The Power of a Photograph


Among images charting the contours of collective struggle and protest, victory and loss, a man lies in black and white on a carpet of parched grass. I’m looking at his picture in Peter Mugabane’s photograph, ‘Dead bodies covered by newspaper filled streets of the Soweto during the June 1976 riots,’ taken that same month and year, featured in the International Center of Photography’s exhibition, ‘Rise and Fall of Apartheid: Photography and the Bureaucracy of Everyday Life.’

Inside Mugabane’s frame, the man’s forearm juts out from beneath a page of the newspaper covering him: “This I believe, by a South African,” the headline reads and in a jagged textbox, the surprising words, “What would you die for?” His sleeve is rolled up (he’s been fighting) and his prominent hand, plummy and pink-nailed, rests on the ground, his thumb limp, fingers curled in an unclenched fist that reminds the spectator of its opposite: the clenched fist, the symbol of power and resistance. Less visible but still there is the outline of his head, paper crumpled around it and weighed down by a brick. Below, a broad slope of chest appears in the shadow of the same newspaper, flapping in the wind. The man is dead.

Though we can’t know that this man chose to die, we do know what he died for. The Soweto uprising was a fight for language, as students revolted the decree ruling that English and Afrikaans would be the “official languages of instruction” in African schools. As Sifiso Mxolisi Ndlovu writes in his essay, ‘Soweto,’ from the 2006 book, The Road to Democracy in South Africa, quoted above, the majority of students in Soweto were multilingual and “were fourth or fifth language speakers of both English and Afrikaans.” The man of Mugabane’s photo is probably a student fighting for the right to an education that would reclaim his mother tongue.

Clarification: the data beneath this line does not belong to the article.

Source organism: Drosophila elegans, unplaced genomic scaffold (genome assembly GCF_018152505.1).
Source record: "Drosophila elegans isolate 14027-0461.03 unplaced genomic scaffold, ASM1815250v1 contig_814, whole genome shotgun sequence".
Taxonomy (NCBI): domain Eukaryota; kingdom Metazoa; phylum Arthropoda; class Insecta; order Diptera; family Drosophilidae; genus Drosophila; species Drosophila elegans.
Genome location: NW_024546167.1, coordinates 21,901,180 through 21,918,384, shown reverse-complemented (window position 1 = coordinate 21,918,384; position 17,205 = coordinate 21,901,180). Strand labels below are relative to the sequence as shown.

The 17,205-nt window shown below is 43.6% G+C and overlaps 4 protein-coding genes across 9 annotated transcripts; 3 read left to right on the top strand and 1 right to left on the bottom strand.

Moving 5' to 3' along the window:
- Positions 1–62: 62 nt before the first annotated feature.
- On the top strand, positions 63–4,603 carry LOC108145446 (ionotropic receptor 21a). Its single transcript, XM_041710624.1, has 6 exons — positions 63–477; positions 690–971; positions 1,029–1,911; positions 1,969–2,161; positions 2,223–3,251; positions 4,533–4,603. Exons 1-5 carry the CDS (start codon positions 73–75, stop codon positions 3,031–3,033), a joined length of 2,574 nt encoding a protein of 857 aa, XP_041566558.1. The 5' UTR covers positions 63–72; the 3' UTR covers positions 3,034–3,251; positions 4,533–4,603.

Of course, the only language Mugabane’s photograph can tell us about is the language of the news, here in English. Oddly, the newspaper is more surprising than the dead man in the picture. Or perhaps it’s the combination of the printed news with this real news underneath that’s most startling; we are accustomed to images in the news, but not to the news embedded in the reality of those images. There’s something offensive, blasphemous even, about the news covering the body. The newspaper, sitting starkly on top of this fallen body, assumes the idea that such an inexplicable murder, and the larger massacre this dead man represents, can be erased or hidden. Nevertheless, Mugabane’s photograph undoes this offense by preserving this “mess” so that it becomes a hallmark of apartheid’s visual history.

As the news physically and linguistically covers the body in Mugabane’s photo, the relationship between the news and body is most profane. This man has responded to the news (it has also put him in Mugabane’s frame), and by protesting, he has made the news. Yet the refrain “yesterday’s news” comes to mind. Though this man isn’t yesterday’s news here, he will be in tomorrow’s paper where he’ll no doubt be a statistic, one of hundreds of casualties. According to Ndlovu’s essay, 575 deaths were reported in February 1977; the toll included students protesting in other cities throughout South Africa, where the Soweto uprising had “spread.”